I remember when WTIC-FM dropped its classical format and his show was broadcast on the University of Hartford station Bob had to go to their studios to have the program recorded. He was upset that the college students assigned to operate the equipment hadn't a clue as to what to do or how to do it. Sometimes they didn't even show up. Eventually Ross Miller asked me to go to their studios and record the show for him. That lasted until he was too ill to continue, then I edited old tapes and delivered them to the station.
  It was a rather sad ending for a man whose long career touched many lives. Robert E. Smith was a good friend, and I still miss him.

Here's a selection of memories.

  Sunday mornings at TIC were long and boring, so it was necessary to come up with ideas to amuse ourselves during the "transcribed" religious shows. Every once in a while Ray Rice and I would record a parody of Hymn Time; I'd set up Studio 1, roll a tape, then go into the studio and play hymns on the old Hammond organ  while Ray faked sermonettes!
    I broke up nearly every  announcer unfortunate enough to work with me; as the  announcer read the Bill Marks script, he  would finish with "Lord, thank you for this new day in my life," I'd shout into the air vent, "YOU'RE WELCOME!"

    Then there was a live two-voice commercial with sound  effects on Lou Palmer's Afternoon Audition (as we  called it.) Lou and Arnold Dean were in Studio 3, one playing the announcer, the other playing an Indian (you'd never get away with that today) on a Tunxis Plantation Golf Club spot. My job was to play a continuous loop cartridge of tom-toms. I played the drum sound, faded under for Arnold to say, "What's that sound?" Lou said, "UGH!" then the two of them laughed for five minutes!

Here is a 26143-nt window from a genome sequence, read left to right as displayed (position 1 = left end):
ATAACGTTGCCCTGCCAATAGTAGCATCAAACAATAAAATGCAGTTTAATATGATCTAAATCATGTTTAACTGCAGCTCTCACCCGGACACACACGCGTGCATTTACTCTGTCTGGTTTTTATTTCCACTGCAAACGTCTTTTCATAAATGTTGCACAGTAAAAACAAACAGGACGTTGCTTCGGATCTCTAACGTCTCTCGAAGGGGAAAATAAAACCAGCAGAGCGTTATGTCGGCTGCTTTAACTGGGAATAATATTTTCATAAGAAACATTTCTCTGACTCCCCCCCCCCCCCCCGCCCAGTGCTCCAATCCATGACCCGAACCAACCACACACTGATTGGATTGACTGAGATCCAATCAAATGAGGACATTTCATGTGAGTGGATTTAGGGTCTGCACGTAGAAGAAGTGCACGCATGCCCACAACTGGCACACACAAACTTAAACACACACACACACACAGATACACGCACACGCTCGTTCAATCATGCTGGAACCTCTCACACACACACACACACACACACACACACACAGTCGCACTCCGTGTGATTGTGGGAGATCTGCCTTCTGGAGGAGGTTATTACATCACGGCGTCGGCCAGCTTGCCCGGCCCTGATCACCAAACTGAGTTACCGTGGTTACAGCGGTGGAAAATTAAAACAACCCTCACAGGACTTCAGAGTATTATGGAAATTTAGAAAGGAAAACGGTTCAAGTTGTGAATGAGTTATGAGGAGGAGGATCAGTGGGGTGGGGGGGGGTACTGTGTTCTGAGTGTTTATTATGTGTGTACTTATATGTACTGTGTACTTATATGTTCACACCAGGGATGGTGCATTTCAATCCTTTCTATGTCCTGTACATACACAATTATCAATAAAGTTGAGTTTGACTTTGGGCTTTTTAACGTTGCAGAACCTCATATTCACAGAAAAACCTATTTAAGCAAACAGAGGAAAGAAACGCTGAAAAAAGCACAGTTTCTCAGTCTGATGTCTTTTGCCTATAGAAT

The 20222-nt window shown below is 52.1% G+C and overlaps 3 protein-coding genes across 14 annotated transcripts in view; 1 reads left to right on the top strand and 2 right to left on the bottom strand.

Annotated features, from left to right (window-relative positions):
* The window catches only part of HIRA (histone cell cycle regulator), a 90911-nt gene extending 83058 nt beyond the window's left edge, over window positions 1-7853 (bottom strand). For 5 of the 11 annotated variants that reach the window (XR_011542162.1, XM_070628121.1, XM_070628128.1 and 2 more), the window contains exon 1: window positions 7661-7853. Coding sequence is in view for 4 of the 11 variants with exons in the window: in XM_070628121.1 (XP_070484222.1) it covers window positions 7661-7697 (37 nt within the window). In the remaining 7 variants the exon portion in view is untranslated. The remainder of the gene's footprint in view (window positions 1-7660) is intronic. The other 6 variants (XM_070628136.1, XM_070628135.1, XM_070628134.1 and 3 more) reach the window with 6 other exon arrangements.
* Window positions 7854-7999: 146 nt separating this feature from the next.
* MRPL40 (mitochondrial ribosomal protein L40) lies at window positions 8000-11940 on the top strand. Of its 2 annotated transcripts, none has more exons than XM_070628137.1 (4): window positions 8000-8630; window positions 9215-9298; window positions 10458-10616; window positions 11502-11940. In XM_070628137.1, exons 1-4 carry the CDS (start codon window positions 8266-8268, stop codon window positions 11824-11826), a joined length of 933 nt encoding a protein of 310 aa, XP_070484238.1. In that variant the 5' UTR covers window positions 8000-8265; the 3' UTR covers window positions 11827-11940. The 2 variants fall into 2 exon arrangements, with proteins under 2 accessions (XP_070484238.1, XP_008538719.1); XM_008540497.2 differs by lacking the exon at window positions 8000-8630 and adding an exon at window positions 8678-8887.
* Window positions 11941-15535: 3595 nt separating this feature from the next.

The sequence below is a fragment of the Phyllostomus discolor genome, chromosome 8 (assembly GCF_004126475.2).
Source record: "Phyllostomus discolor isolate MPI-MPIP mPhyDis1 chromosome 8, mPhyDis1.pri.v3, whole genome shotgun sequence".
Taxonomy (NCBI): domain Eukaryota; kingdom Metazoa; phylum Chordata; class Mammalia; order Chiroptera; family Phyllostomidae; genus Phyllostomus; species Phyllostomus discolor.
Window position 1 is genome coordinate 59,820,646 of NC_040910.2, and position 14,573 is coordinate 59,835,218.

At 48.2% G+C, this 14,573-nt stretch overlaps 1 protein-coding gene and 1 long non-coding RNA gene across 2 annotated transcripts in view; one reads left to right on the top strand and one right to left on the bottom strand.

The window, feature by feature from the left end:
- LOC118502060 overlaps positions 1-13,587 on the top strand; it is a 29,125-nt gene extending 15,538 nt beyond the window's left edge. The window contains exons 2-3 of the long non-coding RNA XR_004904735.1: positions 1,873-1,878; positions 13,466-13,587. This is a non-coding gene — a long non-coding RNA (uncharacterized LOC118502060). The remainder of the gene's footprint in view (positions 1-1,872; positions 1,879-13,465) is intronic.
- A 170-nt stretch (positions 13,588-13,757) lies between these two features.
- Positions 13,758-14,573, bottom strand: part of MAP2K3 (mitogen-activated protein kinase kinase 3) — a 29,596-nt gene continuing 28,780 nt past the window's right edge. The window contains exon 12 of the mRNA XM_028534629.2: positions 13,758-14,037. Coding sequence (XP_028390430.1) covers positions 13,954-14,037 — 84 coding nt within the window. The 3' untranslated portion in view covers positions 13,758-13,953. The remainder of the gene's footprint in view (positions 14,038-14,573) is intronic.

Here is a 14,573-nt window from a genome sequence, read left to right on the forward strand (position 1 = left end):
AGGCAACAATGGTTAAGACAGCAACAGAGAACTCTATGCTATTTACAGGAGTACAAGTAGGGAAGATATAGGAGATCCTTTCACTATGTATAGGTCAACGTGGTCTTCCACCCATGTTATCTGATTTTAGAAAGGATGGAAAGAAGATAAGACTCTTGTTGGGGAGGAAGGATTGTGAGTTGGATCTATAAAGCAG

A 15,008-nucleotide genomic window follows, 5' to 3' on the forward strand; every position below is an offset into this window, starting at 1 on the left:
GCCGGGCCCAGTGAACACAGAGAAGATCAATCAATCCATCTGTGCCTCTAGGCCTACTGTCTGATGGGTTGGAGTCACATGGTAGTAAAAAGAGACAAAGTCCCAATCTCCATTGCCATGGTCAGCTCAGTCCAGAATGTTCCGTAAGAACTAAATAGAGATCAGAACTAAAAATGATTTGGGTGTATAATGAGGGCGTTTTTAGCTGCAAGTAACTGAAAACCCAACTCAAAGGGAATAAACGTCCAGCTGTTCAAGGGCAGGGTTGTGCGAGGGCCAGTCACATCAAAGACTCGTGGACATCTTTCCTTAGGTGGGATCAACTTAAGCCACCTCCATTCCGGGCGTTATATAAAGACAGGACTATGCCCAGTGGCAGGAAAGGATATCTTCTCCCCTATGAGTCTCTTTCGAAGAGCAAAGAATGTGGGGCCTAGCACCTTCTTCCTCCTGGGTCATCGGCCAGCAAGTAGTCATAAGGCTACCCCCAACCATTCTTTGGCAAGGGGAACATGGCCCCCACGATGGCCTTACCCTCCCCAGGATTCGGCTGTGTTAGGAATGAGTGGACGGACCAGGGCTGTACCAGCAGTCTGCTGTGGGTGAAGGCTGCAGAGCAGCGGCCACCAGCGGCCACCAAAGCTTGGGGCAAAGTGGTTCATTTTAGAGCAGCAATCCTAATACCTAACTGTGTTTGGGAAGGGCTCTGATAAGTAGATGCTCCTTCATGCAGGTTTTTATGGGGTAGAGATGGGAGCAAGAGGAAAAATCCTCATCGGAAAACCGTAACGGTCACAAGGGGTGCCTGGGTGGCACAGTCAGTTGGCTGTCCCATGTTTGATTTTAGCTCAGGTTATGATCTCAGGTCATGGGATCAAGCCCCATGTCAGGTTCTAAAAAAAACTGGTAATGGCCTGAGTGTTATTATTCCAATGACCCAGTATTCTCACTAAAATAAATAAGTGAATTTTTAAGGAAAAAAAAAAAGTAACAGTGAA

I had to fade out the drums and go to music. They tried it about three times before they finally got through it.

   Dick Bertel was the host of his own Saturday show. His program included lots of features, including "Ellery Queen Mysteries", a syndicated minute mystery, the first part of which would end with something like "we'll get the solution to today's Ellery Queen Mystery right after this." (Insert for commercial)
   Lou Palmer was the announcer on duty every week, and would sit with Dick in the studio, where they'd both listen to the mystery. Dick would say something like, "well Lou, what do you think the solution is?"
   Lou would answer something like, "Well, Dick, I think that the rich industrialist's daughter stole the Mercedes, and shot the nephew, while he was swinging from the trapeze." Dick would laugh, Lou would do the commercial, then we'd play the closing cut which would say "The  rich industrialist's daughter stole the Mercedes, and shot the nephew, while he was swinging from the trapeze." 
   Of course, Lou had listened to the end cut beforehand, and memorized the lines. Dick, innocently, though that Lou had figured out the answer himself.